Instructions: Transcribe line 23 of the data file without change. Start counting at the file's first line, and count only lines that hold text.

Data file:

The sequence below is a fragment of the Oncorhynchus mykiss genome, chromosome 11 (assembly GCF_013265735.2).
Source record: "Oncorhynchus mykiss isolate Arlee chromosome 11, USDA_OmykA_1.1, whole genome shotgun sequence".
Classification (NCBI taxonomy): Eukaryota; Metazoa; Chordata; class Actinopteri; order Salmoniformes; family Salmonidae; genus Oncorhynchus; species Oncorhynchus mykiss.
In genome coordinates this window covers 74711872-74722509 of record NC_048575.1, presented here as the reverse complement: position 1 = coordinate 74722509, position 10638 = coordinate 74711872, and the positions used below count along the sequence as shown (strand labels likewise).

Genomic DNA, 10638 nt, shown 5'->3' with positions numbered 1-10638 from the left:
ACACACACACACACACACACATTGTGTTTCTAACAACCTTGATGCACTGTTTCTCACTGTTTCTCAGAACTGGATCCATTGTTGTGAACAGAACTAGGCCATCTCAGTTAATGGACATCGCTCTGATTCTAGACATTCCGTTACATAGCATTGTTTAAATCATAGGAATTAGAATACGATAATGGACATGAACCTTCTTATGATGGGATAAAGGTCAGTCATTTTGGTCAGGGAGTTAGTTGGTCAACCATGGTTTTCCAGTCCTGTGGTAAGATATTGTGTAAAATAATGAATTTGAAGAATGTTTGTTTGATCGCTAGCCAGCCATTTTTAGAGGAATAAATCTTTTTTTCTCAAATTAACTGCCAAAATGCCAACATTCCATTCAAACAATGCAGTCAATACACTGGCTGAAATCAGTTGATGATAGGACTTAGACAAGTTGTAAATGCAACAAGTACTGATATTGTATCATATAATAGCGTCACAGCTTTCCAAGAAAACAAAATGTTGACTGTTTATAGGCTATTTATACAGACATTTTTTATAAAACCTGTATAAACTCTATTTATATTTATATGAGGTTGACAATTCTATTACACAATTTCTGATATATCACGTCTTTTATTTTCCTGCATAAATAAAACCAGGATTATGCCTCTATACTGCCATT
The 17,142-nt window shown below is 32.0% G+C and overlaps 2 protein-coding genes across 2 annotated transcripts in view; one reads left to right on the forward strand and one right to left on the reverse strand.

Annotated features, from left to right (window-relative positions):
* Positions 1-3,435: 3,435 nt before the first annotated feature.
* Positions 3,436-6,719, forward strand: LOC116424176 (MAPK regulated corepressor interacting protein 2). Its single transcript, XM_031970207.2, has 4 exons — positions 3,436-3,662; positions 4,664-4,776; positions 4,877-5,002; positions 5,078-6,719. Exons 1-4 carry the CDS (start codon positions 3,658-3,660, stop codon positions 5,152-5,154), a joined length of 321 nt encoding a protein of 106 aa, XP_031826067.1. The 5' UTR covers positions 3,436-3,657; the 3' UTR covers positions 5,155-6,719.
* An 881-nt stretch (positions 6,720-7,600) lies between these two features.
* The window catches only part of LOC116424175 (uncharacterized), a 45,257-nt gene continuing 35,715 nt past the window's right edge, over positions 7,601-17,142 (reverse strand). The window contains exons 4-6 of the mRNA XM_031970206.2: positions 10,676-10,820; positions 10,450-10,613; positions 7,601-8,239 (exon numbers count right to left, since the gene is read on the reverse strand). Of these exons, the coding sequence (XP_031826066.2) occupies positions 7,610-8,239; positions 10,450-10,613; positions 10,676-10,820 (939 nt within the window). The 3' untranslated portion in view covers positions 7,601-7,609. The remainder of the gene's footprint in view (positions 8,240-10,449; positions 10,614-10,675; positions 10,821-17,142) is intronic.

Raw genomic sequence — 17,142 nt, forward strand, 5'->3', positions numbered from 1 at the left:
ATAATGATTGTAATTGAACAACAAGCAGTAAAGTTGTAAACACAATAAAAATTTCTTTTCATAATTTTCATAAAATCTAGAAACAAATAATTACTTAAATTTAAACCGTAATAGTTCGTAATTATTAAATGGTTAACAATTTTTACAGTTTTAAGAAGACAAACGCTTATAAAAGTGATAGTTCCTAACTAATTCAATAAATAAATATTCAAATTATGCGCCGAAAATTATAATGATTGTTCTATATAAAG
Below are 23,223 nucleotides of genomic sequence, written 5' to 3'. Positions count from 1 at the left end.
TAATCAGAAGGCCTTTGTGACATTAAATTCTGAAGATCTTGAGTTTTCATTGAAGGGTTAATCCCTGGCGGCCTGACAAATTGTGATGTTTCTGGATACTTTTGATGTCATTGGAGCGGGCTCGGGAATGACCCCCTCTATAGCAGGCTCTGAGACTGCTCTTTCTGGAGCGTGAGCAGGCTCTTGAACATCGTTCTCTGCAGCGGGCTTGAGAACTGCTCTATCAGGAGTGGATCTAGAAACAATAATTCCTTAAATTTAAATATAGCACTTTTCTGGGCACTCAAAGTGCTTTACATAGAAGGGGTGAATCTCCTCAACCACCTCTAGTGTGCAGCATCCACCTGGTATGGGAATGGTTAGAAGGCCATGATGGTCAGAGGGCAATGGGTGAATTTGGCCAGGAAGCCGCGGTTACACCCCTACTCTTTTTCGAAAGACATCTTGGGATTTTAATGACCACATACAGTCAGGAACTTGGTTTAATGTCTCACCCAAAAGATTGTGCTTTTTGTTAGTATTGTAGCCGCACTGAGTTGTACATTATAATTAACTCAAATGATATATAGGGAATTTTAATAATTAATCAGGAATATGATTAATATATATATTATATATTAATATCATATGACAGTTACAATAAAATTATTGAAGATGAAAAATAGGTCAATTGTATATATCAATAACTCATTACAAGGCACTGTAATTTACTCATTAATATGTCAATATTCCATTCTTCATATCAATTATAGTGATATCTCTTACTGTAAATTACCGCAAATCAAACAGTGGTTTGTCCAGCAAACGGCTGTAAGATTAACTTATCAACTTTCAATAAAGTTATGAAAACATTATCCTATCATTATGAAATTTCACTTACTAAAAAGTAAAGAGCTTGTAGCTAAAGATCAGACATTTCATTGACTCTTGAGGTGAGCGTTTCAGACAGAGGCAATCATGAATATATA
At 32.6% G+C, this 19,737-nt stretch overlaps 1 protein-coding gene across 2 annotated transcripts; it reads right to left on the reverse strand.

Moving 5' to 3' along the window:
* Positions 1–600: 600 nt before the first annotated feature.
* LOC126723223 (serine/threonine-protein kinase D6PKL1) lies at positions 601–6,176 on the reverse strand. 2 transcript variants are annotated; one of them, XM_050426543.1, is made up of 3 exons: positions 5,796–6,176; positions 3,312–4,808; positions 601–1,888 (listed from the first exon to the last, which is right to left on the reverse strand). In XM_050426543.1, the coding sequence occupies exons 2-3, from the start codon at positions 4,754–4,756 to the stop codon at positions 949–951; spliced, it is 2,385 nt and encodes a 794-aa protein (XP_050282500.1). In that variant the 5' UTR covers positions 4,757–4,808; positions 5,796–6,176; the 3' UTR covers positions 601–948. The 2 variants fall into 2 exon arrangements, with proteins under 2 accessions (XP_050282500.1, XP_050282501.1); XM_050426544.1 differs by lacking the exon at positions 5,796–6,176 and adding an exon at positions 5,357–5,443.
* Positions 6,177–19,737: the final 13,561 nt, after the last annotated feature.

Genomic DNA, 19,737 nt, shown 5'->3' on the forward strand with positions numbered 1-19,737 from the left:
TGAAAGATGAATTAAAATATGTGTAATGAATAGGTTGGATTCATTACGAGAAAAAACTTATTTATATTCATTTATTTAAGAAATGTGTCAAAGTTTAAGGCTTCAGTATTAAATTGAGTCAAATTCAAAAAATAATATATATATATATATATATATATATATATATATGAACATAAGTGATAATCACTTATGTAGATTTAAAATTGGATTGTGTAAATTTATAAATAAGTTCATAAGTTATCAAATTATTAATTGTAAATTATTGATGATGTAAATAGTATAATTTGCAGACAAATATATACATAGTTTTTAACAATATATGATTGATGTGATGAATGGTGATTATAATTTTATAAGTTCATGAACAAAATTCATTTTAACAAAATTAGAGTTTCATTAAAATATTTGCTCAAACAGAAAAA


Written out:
TGAAAGATGAATTAAAATATGTGTAATGAATAGGTTGGATTCATTACGAGAAAAAACTTATTTATATTCATTTATTTAAGAAATGTGTCAAAGTTTAAGGCTTCAGTATTAAATTGAGTCAAATTCAAAAAATAATATATATATATATATATATATATATATATATATGAACATAAGTGATAATCACTTATGTAGATTTAAAATTGGATTGTGTAAATTTATAAATAAGTTCATAAGTTATCAAATTATTAATTGTAAATTATTGATGATGTAAATAGTATAATTTGCAGACAAATATATACATAGTTTTTAACAATATATGATTGATGTGATGAATGGTGATTATAATTTTATAAGTTCATGAACAAAATTCATTTTAACAAAATTAGAGTTTCATTAAAATATTTGCTCAAACAGAAAAA